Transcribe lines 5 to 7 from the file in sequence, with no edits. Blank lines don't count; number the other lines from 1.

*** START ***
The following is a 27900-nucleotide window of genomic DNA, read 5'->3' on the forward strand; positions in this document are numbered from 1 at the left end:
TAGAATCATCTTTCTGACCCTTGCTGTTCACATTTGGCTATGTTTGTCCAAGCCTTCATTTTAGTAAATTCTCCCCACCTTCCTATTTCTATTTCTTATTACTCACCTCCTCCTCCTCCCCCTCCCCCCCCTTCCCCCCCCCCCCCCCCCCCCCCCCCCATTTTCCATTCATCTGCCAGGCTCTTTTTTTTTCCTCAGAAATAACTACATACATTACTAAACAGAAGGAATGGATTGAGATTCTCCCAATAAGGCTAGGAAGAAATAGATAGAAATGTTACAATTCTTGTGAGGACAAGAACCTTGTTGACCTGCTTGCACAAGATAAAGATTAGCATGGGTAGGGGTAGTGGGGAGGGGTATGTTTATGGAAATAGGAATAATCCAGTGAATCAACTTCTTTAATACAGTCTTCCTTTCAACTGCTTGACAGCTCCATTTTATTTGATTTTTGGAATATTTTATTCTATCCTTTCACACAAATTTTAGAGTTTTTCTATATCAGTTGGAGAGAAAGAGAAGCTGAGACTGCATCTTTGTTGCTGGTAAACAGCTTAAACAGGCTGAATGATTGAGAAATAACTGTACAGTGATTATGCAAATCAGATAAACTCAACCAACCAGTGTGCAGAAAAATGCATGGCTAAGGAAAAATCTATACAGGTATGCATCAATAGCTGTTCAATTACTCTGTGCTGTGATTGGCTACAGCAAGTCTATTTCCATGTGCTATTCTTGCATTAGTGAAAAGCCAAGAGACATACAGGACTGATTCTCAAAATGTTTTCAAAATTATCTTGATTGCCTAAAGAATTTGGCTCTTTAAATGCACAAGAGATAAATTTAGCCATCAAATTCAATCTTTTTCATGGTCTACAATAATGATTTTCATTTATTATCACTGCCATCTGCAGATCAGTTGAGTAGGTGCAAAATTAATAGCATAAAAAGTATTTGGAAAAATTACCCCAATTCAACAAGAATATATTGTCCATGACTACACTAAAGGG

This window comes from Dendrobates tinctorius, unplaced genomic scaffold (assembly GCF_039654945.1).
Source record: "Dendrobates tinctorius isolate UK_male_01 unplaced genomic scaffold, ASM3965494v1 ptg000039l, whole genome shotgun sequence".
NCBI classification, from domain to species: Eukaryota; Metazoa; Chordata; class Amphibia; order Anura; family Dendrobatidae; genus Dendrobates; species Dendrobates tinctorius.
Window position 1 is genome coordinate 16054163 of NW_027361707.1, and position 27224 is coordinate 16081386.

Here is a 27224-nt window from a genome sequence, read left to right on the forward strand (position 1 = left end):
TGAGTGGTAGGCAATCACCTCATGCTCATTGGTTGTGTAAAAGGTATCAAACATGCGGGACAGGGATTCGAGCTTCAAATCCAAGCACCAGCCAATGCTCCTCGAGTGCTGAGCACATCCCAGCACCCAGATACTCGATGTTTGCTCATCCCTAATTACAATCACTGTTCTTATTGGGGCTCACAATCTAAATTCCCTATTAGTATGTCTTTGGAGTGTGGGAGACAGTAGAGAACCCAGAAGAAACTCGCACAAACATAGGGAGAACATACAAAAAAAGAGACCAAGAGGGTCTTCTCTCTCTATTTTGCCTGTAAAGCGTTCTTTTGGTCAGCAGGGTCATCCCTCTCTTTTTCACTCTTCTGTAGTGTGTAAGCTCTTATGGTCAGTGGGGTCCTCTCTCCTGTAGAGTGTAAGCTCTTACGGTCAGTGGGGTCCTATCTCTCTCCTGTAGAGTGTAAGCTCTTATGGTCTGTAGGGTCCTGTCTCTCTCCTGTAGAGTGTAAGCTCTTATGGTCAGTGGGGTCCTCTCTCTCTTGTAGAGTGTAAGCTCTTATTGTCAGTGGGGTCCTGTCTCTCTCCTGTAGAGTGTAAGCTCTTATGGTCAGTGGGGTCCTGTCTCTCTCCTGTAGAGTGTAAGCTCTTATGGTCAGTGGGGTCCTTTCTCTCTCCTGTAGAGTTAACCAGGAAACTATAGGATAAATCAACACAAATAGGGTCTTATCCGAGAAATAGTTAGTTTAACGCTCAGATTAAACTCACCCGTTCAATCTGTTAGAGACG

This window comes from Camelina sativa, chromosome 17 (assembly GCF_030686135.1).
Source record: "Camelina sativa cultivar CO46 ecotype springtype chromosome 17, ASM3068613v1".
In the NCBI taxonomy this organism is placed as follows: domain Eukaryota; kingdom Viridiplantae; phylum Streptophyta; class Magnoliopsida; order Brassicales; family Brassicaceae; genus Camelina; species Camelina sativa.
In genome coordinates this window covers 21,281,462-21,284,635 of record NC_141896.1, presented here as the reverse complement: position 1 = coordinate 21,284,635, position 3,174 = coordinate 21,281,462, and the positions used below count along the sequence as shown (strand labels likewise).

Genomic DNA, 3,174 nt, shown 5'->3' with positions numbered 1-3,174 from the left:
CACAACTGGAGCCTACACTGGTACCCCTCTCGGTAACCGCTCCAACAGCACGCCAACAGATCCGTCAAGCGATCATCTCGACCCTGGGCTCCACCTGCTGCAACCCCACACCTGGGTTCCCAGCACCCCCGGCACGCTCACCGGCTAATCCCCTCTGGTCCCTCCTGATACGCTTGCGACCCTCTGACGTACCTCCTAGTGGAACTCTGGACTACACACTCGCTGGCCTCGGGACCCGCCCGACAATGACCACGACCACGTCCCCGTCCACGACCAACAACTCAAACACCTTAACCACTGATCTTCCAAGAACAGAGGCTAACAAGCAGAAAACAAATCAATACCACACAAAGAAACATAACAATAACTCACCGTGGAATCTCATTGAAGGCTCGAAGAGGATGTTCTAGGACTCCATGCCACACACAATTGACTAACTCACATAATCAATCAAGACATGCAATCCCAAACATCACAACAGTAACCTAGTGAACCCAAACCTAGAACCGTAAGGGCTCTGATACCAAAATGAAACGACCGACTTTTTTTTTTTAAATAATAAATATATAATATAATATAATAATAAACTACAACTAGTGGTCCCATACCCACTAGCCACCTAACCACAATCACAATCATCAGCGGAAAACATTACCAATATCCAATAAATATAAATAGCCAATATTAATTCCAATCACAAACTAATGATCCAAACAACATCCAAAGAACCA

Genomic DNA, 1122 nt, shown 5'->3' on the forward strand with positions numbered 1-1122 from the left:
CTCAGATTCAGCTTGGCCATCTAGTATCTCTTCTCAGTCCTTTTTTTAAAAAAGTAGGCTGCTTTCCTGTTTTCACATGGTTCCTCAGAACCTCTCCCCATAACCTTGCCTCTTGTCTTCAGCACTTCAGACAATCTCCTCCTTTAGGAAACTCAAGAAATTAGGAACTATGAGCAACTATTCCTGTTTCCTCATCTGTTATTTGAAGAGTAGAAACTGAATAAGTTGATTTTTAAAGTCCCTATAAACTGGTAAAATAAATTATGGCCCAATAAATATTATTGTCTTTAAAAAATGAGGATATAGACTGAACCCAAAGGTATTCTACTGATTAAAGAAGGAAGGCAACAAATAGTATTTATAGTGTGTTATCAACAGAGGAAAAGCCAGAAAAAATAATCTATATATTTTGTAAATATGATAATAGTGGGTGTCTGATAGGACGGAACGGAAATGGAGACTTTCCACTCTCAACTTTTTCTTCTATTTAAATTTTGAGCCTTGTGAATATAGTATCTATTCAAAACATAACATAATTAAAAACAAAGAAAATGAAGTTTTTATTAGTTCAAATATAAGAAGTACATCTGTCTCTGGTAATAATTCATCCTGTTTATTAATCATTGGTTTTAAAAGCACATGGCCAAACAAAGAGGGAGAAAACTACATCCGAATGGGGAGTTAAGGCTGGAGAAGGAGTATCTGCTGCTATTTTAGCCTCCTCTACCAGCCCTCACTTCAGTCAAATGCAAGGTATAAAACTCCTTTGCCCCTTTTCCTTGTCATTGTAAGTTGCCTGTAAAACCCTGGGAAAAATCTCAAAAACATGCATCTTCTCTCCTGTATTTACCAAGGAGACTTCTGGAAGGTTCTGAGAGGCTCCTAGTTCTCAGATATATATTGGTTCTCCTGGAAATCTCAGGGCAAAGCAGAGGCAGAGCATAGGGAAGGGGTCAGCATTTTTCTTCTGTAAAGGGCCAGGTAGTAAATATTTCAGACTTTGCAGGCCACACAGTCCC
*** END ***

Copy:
NCBI classification, from domain to species: Eukaryota; Metazoa; Chordata; class Amphibia; order Anura; family Dendrobatidae; genus Dendrobates; species Dendrobates tinctorius.
Window position 1 is genome coordinate 16054163 of NW_027361707.1, and position 27224 is coordinate 16081386.

Here is a 27224-nt window from a genome sequence, read left to right on the forward strand (position 1 = left end):